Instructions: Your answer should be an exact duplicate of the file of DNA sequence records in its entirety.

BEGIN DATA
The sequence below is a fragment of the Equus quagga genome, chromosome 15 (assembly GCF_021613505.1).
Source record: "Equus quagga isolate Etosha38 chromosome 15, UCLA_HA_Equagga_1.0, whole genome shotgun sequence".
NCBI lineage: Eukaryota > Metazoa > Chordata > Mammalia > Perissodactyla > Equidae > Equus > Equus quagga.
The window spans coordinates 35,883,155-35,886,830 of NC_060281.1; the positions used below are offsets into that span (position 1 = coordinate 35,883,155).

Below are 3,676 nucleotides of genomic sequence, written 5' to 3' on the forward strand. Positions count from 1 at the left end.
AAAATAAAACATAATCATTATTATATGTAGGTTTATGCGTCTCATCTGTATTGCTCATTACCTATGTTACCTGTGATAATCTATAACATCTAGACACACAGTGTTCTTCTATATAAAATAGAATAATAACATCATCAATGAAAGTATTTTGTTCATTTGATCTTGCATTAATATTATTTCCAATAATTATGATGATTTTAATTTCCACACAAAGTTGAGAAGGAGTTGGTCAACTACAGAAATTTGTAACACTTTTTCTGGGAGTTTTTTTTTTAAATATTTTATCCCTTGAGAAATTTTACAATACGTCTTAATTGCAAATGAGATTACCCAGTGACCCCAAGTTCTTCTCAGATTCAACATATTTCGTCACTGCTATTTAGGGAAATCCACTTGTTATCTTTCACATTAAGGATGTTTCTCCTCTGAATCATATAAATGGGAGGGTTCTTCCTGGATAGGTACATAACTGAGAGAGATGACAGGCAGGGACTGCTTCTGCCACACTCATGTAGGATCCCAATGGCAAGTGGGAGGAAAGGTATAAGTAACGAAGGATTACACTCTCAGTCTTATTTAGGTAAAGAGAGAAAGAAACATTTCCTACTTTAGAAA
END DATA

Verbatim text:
The sequence below is a fragment of the Equus quagga genome, chromosome 15 (assembly GCF_021613505.1).
Source record: "Equus quagga isolate Etosha38 chromosome 15, UCLA_HA_Equagga_1.0, whole genome shotgun sequence".
NCBI lineage: Eukaryota > Metazoa > Chordata > Mammalia > Perissodactyla > Equidae > Equus > Equus quagga.
The window spans coordinates 35,883,155-35,886,830 of NC_060281.1; the positions used below are offsets into that span (position 1 = coordinate 35,883,155).

Below are 3,676 nucleotides of genomic sequence, written 5' to 3' on the forward strand. Positions count from 1 at the left end.
AAAATAAAACATAATCATTATTATATGTAGGTTTATGCGTCTCATCTGTATTGCTCATTACCTATGTTACCTGTGATAATCTATAACATCTAGACACACAGTGTTCTTCTATATAAAATAGAATAATAACATCATCAATGAAAGTATTTTGTTCATTTGATCTTGCATTAATATTATTTCCAATAATTATGATGATTTTAATTTCCACACAAAGTTGAGAAGGAGTTGGTCAACTACAGAAATTTGTAACACTTTTTCTGGGAGTTTTTTTTTTAAATATTTTATCCCTTGAGAAATTTTACAATACGTCTTAATTGCAAATGAGATTACCCAGTGACCCCAAGTTCTTCTCAGATTCAACATATTTCGTCACTGCTATTTAGGGAAATCCACTTGTTATCTTTCACATTAAGGATGTTTCTCCTCTGAATCATATAAATGGGAGGGTTCTTCCTGGATAGGTACATAACTGAGAGAGATGACAGGCAGGGACTGCTTCTGCCACACTCATGTAGGATCCCAATGGCAAGTGGGAGGAAAGGTATAAGTAACGAAGGATTACACTCTCAGTCTTATTTAGGTAAAGAGAGAAAGAAACATTTCCTACTTTAGAAA